7. Resveratrol

Resveratrol, present in red wine, grape skins and some legumes (peanuts), inhibits platelet aggregation and combines antioxidant properties with low cholesterol properties (it counteracts the oxidation of LDL), suggesting its possible benefits in the prevention of cardiovascular diseases.

8. Isoflavones

Isoflavones are polyphenols endemic to soy and red clover that mimic and modulate estrogen metabolism (hence the definition of phytoestrogens). They compete for the same estrogen receptors, even if they are less specific and perform a mild agonism/antagonism effect. They are used as post-menopause dietary supplements to combat osteoporosis, and hot flashes, but also appear to have a preventive effect against breast cancer and prostate cancer.

9. Phytosterols

In nature, 250 phytosterols have already been identified, and over the years they have entered the diet of many supplements, acting as cholesterol-lowering agents. The best-known of these substances are beta-sitosterol, campesterol, and stigmasterol, whose known mechanism of action is to compete with cholesterol for absorption.

The fundamental phase that food must overcome to become nourishment is digestion, a complex process that transforms natural foods into assimilated substances. The digestive process is different according to the animal species concerned, but it goes through the same fundamental physiological stages, in the various traits of the digestive system, as shown in Figure 2.

Click to view original image

Figure 2 Scheme of the digestive process: Nutrient Acquisition by Animals by Georgia Tech Biological Sciences

Understanding how the interactions between bioactive substances and molecular targets are achieved requires first understanding all the phases of the metabolic pathway, from absorption to tissue distribution and bioavailability, as well as the fundamental properties that produce the biologically relevant effect, as shown in Figure 3 [15,16].

Click to view original image

Figure 3 Scheme of oral bioavailability and disposition of phytochemicals. Absorption and disposition of phytochemicals in humans. - From: Yan Li and James W. Paxton ResearchGate-21 January 2015.

  • Absorption: Describes how the substances move from the site of administration to the site of action.
  • Distribution: Describes the flow of active substances through the bloodstream to various tissues of the body.
  • Metabolism: Describes the process that breaks down substances.
  • Excretion: Describes the excretion of substances from the body.
  • Many factors influence the absorption and bioavailability of bioactive substances, including [17]:
  • type of chemical compound and its form; 
  • whether there is a selective tropism; 
  • binding to other molecules (e.g. by esterification or glycosylation);
  • interaction with other components;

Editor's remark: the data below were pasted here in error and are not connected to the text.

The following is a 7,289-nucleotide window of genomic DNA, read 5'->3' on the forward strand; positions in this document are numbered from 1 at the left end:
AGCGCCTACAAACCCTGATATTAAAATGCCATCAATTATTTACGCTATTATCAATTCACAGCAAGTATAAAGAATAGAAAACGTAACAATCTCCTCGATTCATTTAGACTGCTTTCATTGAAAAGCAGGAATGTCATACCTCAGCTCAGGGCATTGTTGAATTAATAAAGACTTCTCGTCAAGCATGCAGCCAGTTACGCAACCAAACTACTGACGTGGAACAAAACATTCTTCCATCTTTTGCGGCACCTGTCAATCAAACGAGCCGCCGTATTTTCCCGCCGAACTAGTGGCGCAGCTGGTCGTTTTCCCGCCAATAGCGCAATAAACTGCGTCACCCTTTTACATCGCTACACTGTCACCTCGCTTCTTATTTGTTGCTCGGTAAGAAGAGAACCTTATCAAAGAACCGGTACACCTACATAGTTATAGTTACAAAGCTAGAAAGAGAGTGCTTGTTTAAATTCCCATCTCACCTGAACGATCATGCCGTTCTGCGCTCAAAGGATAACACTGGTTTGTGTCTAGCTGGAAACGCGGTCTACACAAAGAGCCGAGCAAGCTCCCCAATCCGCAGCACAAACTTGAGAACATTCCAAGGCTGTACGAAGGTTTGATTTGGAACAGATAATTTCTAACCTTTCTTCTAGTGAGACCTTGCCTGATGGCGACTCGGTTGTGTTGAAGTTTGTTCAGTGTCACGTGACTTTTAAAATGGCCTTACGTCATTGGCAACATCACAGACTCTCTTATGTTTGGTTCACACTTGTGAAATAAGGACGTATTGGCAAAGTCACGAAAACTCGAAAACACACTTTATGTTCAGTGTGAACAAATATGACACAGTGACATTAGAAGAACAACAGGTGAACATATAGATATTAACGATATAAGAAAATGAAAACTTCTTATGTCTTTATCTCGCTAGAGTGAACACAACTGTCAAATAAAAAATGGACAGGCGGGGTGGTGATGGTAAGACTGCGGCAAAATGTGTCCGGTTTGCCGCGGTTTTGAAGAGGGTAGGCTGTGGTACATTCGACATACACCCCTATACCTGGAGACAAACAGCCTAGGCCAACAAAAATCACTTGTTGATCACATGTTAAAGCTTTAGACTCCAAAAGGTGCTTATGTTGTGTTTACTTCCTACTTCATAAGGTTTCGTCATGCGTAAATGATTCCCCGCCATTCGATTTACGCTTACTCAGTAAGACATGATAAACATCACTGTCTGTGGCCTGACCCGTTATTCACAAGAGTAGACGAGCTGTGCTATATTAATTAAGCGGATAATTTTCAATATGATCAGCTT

• the nature of the food matrix (e.g. solid, liquid);
  • the presence of factors in food that increase or counteract its absorption; 
  • the processing process the food undergoes (thermal, homogenization, etc.);
  • intrinsic factors of absorbing biological structures, presence of transport systems, presence of specific channels, etc.;
  • particular physiological or pathological conditions.

10. Absorption from the Gastrointestinal (GI) Tract

To achieve their beneficial effects, these bioactive molecules must overcome several absorption barriers in the GI tract before they can be delivered to the target tissues and organs. First of all, they must dissolve in the GI tract and survive at different pH intervals from the stomach to slightly basic in the small intestine. They may also undergo degradation and metabolism by intestinal enzymes, such as glycosidases, esterases, oxidases and hydrolases, which·are derived from the host and the microbiota residing in the GI tract.

11. Distribution

Once the substance is absorbed, it is transported through the body. It flows from blood to intracellular tissues and fluids and binds to receptors. And its distribution can be reversible, meaning that molecules that are not absorbed and released by receptors can return to the bloodstream. This step may be partially responsible for the side effects of a phytochemical. Because the substance is transported throughout the body, it can affect one or more organs, and some organs may not be the target organ for the substance to reach (Figure 3).

12. Metabolism

After the substance has been systemically distributed, the next stage is metabolism, which is the stage where phytochemicals are broken down. Metabolism occurs mainly in the liver, and although the liver is the primary site of the metabolism of active substances, other organs such as the kidneys, gastrointestinal tract, and lungs may also perform metabolic functions. During this phase, enzymes break down the Phyto complex to create metabolites.

13. Excretion

The final phase in the pathway of the bioactive substance within the body is excretion, the process by which the substance and its metabolites are eliminated from the body, mainly through urine or feces. Some substances can also be excreted through breast milk or expired air. A substance can be excreted in its altered form, either metabolized or excreted intact.

14. Bioavailability

Bioavailability refers to the active fraction of a nutrient that reaches the systemic circulation and the specific sites where it can exercise its biological activity.

15. Nutritional Quality Index (NQI)